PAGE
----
Platz der Republik 1, 11011 Berlin
- It took ten years when it was first built
- The plenary chamber has 1200 square meters
The monumental facade of the Reichstag building sits right next to the Brandenburg Gate in Berlin. It holds the plenary chamber of the parliament. Today the place is a combination of its original late nineteen century architecture with very modern and futuristic features.
Like the Reichstag’s dome right above the third floor of the building. It has a diameter of 40 meters at its base and it looks like a glass spaceship that reflects the sky. What is great about it is that anyone can visit it and walk right on top of the plenary sessions. The people 47 meters high on the city and above its representatives in power. ❤
In the center of the dome you can see this mirrored cone. Very mirrored. 360 mirrors mirrored. There is a reason to that: the mirrors funnel and expand the light to the plenary chamber making the building much more environmental friendly. Do you want more environmental friendly cool stuff? The Reichstag building has on part of its roof no less than 300 square meters of solar panels for electricity. Also the generators of the building run on biodiesel from rapeseeds. Even the heating of the building is environmental friendly: they use the heating naturally created by the generation of electricity to cover about half of the heating of that gigantic building. Want more? Okay, the waste heat that is not used for other purposes can be stored 300 meters underground during summer to be used again when winter comes.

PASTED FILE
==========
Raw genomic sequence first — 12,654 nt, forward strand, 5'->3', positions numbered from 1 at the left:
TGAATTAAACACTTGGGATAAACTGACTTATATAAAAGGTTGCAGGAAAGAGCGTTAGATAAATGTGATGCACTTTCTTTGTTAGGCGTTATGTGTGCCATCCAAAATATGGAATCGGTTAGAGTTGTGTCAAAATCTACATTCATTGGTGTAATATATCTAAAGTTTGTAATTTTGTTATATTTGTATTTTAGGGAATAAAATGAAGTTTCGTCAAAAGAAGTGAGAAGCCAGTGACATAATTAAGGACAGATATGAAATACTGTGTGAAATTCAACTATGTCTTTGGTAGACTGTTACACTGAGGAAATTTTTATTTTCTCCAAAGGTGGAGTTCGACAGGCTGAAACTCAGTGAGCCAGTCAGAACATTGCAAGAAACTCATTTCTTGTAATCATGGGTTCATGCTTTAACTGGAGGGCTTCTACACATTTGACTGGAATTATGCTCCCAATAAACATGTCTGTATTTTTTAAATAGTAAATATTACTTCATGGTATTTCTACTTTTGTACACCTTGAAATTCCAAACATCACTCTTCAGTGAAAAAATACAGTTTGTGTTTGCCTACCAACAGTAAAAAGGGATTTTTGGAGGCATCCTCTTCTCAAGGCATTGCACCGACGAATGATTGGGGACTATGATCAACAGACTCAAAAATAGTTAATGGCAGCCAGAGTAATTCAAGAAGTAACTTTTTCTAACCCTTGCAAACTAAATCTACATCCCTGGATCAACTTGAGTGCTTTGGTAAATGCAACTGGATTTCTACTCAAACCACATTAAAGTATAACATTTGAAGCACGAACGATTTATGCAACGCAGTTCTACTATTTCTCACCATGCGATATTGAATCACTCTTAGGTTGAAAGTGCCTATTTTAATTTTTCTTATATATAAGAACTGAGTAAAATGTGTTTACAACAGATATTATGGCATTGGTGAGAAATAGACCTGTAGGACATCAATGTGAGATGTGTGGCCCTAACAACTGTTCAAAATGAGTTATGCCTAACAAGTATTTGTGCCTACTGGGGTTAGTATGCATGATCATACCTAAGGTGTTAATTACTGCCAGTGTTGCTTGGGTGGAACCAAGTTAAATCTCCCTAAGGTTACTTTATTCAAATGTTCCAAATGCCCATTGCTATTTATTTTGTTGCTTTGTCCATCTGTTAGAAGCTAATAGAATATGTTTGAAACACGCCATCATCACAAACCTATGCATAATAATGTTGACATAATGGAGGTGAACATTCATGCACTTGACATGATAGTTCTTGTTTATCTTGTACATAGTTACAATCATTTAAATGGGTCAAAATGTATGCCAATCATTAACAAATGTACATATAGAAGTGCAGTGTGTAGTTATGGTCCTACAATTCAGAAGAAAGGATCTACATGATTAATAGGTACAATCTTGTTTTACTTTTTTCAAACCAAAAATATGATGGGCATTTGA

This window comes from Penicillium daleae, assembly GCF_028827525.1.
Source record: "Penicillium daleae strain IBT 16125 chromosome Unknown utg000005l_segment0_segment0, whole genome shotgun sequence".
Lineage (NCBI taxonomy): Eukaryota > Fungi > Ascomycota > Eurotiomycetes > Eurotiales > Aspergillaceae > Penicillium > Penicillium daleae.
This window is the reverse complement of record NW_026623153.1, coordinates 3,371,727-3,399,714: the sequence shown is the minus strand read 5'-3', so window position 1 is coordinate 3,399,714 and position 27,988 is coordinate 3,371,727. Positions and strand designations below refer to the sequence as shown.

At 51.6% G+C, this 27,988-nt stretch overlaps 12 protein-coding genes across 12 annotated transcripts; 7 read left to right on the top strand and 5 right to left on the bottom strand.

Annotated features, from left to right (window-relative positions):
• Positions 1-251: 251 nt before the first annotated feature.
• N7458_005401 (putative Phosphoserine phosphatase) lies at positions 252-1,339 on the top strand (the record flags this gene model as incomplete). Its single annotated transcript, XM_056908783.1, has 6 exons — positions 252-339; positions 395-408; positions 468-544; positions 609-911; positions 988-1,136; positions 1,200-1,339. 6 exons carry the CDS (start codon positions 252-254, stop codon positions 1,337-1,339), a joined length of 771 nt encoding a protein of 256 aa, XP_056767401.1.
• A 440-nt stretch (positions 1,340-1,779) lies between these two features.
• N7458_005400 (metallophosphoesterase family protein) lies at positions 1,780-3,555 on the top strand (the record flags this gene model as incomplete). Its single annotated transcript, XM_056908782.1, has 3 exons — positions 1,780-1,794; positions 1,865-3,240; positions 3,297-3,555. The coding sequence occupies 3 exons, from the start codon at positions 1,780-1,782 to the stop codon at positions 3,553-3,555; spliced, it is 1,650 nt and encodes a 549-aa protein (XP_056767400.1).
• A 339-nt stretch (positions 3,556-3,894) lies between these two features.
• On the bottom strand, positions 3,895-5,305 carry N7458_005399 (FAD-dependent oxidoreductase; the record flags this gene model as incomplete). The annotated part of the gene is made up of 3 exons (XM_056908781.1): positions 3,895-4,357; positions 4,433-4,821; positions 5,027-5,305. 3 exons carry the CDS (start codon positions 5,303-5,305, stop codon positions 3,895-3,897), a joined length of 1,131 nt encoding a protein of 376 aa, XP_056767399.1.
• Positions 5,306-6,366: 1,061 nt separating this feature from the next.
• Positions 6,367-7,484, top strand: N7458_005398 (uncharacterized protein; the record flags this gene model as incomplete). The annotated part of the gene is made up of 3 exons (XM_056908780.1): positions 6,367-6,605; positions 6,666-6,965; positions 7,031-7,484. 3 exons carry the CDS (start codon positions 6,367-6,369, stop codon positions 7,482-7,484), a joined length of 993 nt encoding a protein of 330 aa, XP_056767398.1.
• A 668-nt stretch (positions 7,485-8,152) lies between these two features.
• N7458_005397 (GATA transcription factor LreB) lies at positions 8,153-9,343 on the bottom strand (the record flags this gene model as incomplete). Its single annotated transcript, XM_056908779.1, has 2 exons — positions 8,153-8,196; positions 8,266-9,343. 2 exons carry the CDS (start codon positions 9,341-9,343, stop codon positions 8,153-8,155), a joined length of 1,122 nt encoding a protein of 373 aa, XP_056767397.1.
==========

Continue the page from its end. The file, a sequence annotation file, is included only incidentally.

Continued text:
To visit the Reichstag, you can book an appointment online here or you can go personally to the booking center just across the street from the building. Visitors can even access it at night and have a cool night view from the city from the dome. It is important to plan ahead because there are limited spots for each time slot. Oh, and don’t forget to bring your ID card or passport! The visit and the audio guide, which is offered in 10 languages, are totally free and super worthy of your time.
For more on the history of the Reichstag building, listen to our talk below:
Photo and episode: Roberta Caldas